Mental Health and School Shootings
If the violence problem is due to mental health issues, the future is bleak.
Posted February 15, 2018
Is anyone else just emotionally exhausted from dealing with mass shootings in our nation? What happened yesterday, when a young man killed 17 at a high school in Parkland, Florida, is starting to seem like a typical news story. To my mind, it is unbelievable how normative this kind of incident is becoming.
In a tweet speaking to this horror, Donald Trump said this:
“So many signs that the Florida shooter was mentally disturbed, even expelled from school for bad and erratic behavior. Neighbors and classmates knew he was a big problem. Must always report such instances to authorities, again and again!”
So the president seems to be primarily placing blame on the fact that the killer was “mentally disturbed.” The president does not mention gun control or much else in his preliminary statement on this incident.
As a professional behavioral scientist, I am disappointed by such a simple characterization of such a significant issue. As I have written about in detail before, nearly all human behaviors are the result of multiple factors (see: Multi-Factorial Causation and the Orlando Shootings). To say that mental instability is the only factor responsible for what happened yesterday in Parkland, Florida is an excessive oversimplification. As is the case with all of the mass shootings we are seeing in our nation these days, there are multiple causes at work.
Let’s Assume for a Second that the Mental Health Issue Is the Primary Issue
For a second, for argument’s sake, let’s think about the implications of the it is a mental health issue perspective on mass shootings. From where I stand, if this were the case, this would be enormously unsettling for various reasons.
Largely, this would be concerning because mental health problems have pretty much been skyrocketing in our nation across the past few decades (see Twenge, 2015). In fact, in a powerful Psychology Today post from 2015, my colleague Jean Twenge provides a mountain of data speaking to the facts that (a) a broad array of psychological disorders, including depression and anxiety, have increased in frequency since the 1980s and (b) this observed pattern is not exclusively the result of over-diagnosis. In short, our nation is getting less and less mentally healthy with time. And yes, this is a problem.
While this pattern is problematic for many reasons, I’d like you to join me in thinking about the implications regarding the future of senseless violence in this country. A simple assessment of this situation is pretty grave. If mass shootings are the result of mental health problems, and if mental health problems are on the rise, then we can only expect the trend in such events as mass shootings to increase. Think about that.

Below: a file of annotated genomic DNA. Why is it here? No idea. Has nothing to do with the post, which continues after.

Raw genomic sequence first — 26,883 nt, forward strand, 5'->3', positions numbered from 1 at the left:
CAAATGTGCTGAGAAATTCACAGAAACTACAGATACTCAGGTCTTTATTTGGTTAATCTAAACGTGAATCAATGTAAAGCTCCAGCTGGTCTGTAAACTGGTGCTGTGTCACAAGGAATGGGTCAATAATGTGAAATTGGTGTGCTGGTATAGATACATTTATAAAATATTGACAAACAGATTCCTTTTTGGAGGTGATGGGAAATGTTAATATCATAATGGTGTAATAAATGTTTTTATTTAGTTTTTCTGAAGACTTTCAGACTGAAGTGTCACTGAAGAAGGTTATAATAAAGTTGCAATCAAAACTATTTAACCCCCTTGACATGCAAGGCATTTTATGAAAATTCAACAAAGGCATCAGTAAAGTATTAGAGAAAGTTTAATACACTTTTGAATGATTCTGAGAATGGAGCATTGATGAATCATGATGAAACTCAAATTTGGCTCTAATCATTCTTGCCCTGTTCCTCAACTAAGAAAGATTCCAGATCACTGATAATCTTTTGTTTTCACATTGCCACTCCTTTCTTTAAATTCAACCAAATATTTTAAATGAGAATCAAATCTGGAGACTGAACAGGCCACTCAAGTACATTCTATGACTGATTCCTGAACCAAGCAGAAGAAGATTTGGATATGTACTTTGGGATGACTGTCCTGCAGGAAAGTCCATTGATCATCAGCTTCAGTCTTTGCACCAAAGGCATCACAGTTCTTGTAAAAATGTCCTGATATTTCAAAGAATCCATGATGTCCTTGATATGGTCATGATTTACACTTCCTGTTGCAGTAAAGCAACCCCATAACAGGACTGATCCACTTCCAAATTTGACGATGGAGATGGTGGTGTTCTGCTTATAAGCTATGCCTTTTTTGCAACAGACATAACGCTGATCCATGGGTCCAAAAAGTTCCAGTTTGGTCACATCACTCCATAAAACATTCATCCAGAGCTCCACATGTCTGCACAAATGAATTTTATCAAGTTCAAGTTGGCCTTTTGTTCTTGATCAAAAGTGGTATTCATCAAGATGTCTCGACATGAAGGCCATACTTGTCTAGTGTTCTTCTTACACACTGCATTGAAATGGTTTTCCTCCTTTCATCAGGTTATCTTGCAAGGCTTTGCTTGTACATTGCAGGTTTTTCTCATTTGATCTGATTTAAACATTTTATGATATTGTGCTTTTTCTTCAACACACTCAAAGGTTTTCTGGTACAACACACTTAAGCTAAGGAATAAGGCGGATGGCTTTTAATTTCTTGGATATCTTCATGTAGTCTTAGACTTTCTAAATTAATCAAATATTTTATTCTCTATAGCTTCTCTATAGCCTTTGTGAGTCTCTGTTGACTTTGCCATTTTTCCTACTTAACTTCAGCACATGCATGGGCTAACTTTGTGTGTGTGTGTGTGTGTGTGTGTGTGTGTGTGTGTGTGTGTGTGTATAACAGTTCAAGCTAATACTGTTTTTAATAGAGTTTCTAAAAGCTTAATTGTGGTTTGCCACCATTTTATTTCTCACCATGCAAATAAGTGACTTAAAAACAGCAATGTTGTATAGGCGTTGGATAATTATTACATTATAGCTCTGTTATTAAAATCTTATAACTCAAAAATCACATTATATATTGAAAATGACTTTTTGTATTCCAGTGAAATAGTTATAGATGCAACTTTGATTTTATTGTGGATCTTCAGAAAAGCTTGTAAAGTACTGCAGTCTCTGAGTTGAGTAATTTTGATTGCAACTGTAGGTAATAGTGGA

What Can We Do About It?
To my mind, this constellation of facts is truly grim and gives me great concern regarding our future. Of course, action is ultimately what is needed here. And in a democracy like ours, action often takes the form of embracing the First Amendment and by engaging in the electoral process. We can do things such as writing letters to elected officials, writing letters to the local newspaper, meeting with elected officials and holding them to task, electing officials into office who have a record of taking action on the issues at hand to make a positive difference, and even running for office.
If the problem is all about increases in psychological disorders in our nation, then we need to support programs in the fields of psychology and mental health. And we need to particularly support programs that have been demonstrated, through rigorous empirical research, to actually work. And we need to support our colleges and universities with teams of researchers who are studying this topic with the most cutting-edge scientific methods.
However, given the fact that each mass shooting is likely caused by a broad array of factors, then if we are really serious about increasing the safety of our nation, we need to address each of these factors.
A great deal of research has shown a connection between the unique gun laws in the U.S. and the excessively high rate of mass shootings in our nation. The connection is beyond what would be expected by chance. And, in statistical terminology, the effect size is enormous. So while it seems likely that the guy in Florida was mentally unstable, it is also clear that he legally purchased extremely dangerous firearms that ended up being used in the incident. There are at least two foundational causes as to why this event occurred. If we really care about our future, then we need to address both of these issues.
When I hear about another case of needless violence and carnage, I get upset. I have always liked to believe that the U.S. is a great nation. It’s hard to see things that way when there’s a mass shooting nearly every day in this country and it seems that our hands are tied as to how to deal with it.
One cause of this problem that is often cited pertains to mental health problems. Sure, a lot of these killers have histories of being mentally unstable. But mental health problems are on the rise in this country. So if we really think that the issue of mental health is the primary issue at hand here, then we are in big trouble moving forward. Just saying “be vigilant” is not going to solve the problem.
Further, a landslide of evidence has shown that the unique gun culture and gun laws in the U.S. are very strongly connected with the high level of mass shootings in our nation. It seems, then, given all of these factors taken together, that substantially modified gun laws at this time in our history, while mental health issues are on the increase, would be a good idea. For our shared future.
Twenge, J. M. (2015). Time period and birth cohort differences in depressive symptoms in the U.S., 1982-2013. Social Indicators Research, 121, 437-454.